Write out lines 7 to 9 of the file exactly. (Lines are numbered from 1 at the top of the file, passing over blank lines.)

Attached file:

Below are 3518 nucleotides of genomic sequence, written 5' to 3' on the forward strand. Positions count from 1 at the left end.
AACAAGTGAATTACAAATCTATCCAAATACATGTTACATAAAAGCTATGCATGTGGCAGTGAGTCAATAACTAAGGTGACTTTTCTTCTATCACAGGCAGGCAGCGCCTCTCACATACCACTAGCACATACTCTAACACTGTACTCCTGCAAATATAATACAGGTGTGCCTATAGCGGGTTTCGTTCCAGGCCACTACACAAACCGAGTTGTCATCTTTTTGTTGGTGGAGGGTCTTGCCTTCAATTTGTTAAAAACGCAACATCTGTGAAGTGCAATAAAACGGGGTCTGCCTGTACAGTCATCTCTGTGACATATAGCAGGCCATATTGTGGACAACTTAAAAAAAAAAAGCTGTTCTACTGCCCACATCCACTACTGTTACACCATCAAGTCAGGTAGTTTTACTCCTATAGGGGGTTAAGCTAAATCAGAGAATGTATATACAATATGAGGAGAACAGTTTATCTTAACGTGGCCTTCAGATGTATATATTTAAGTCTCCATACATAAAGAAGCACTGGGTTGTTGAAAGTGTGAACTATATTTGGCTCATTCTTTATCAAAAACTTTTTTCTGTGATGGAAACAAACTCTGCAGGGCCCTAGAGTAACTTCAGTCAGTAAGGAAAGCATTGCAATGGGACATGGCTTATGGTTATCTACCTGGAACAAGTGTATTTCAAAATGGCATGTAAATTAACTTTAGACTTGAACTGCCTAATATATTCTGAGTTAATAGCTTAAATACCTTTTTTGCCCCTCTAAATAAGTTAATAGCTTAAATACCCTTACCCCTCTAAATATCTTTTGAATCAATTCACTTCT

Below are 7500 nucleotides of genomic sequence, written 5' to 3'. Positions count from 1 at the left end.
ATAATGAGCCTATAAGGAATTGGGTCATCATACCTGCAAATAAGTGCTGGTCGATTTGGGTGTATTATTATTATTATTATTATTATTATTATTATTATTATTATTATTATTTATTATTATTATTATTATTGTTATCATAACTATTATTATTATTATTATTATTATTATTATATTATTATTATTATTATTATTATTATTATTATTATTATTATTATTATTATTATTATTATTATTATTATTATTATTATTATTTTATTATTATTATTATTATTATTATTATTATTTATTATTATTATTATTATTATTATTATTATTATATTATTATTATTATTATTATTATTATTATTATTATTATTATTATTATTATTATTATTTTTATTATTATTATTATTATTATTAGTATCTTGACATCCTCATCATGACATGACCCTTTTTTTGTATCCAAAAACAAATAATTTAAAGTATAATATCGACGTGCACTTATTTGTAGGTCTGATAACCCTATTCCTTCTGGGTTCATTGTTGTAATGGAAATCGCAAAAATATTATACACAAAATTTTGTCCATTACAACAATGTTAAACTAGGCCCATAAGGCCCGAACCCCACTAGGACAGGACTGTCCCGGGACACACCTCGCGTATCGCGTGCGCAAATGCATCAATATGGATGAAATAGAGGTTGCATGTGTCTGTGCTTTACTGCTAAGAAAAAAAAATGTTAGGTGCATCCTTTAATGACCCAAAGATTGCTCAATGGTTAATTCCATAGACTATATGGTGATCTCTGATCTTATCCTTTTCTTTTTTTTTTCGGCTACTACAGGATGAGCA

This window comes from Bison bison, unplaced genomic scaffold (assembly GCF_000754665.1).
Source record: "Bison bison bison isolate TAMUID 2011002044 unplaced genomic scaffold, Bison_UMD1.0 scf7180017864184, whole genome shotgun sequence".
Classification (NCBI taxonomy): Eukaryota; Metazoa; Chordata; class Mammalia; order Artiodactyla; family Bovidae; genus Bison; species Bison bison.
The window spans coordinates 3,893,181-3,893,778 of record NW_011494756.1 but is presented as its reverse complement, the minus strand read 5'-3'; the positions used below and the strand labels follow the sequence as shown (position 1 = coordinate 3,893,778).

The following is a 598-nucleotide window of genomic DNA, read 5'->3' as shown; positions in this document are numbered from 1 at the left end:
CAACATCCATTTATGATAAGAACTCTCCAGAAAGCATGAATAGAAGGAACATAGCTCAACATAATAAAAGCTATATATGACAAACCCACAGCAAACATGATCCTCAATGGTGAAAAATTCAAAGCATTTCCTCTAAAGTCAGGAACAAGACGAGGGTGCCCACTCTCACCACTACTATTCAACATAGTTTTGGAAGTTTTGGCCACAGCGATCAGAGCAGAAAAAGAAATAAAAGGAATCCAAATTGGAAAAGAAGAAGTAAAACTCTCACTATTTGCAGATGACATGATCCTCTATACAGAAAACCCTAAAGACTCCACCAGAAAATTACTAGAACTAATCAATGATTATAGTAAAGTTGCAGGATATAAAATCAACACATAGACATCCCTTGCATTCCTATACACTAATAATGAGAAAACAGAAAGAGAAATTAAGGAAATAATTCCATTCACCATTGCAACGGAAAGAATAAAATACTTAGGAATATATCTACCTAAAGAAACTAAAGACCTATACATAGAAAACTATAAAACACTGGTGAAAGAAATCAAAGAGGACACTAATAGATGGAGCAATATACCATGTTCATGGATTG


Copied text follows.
Classification (NCBI taxonomy): Eukaryota; Metazoa; Chordata; class Mammalia; order Artiodactyla; family Bovidae; genus Bison; species Bison bison.
The window spans coordinates 3,893,181-3,893,778 of record NW_011494756.1 but is presented as its reverse complement, the minus strand read 5'-3'; the positions used below and the strand labels follow the sequence as shown (position 1 = coordinate 3,893,778).

The following is a 598-nucleotide window of genomic DNA, read 5'->3' as shown; positions in this document are numbered from 1 at the left end: